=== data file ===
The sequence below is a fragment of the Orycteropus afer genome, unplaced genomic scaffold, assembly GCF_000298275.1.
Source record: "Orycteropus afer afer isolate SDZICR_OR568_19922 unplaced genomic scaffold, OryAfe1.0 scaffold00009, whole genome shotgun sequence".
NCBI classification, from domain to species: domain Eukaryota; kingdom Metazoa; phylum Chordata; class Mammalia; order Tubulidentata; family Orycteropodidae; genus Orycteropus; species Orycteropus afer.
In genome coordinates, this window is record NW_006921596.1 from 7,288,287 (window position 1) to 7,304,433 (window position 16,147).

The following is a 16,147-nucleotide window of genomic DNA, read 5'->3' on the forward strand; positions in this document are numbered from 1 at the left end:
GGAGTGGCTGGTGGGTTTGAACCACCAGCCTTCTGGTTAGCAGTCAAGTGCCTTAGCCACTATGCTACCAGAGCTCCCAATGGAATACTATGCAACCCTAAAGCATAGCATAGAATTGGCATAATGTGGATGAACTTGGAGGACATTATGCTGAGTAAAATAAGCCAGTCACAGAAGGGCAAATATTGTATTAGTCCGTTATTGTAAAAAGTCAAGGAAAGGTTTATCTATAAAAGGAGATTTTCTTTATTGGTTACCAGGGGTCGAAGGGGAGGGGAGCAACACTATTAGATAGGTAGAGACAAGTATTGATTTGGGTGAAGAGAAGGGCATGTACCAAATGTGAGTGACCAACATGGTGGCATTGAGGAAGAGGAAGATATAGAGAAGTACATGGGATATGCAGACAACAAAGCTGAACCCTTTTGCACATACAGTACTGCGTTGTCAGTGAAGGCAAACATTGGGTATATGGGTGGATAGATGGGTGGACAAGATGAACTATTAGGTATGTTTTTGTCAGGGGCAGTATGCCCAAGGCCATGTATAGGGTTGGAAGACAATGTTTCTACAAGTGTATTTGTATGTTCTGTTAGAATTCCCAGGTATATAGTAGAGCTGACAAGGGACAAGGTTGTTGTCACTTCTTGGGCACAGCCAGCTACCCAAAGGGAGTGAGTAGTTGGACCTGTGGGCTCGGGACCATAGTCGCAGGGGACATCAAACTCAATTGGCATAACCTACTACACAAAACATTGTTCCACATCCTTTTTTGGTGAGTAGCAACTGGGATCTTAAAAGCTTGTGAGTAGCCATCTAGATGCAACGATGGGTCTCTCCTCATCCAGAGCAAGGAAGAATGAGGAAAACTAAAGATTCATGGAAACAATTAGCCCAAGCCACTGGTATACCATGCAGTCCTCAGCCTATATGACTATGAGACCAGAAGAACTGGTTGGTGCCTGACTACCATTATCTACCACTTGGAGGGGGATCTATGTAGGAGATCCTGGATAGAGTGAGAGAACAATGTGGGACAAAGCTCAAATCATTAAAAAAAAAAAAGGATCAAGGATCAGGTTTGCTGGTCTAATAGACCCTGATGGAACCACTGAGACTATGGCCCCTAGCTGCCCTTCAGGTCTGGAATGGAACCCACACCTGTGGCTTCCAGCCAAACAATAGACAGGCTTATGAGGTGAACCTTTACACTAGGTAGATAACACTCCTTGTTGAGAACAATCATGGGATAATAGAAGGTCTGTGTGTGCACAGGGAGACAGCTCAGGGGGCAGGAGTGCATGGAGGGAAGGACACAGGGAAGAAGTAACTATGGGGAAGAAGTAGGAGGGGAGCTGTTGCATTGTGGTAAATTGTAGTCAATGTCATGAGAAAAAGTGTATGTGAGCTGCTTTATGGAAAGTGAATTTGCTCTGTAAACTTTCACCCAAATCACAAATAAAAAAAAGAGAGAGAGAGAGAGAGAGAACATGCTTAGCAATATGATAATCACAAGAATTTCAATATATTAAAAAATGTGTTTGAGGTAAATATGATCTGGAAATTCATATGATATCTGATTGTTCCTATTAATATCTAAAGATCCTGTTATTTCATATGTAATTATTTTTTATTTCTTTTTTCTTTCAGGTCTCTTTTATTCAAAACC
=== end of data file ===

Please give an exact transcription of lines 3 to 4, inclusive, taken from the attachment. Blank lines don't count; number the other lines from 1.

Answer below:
NCBI classification, from domain to species: domain Eukaryota; kingdom Metazoa; phylum Chordata; class Mammalia; order Tubulidentata; family Orycteropodidae; genus Orycteropus; species Orycteropus afer.
In genome coordinates, this window is record NW_006921596.1 from 7,288,287 (window position 1) to 7,304,433 (window position 16,147).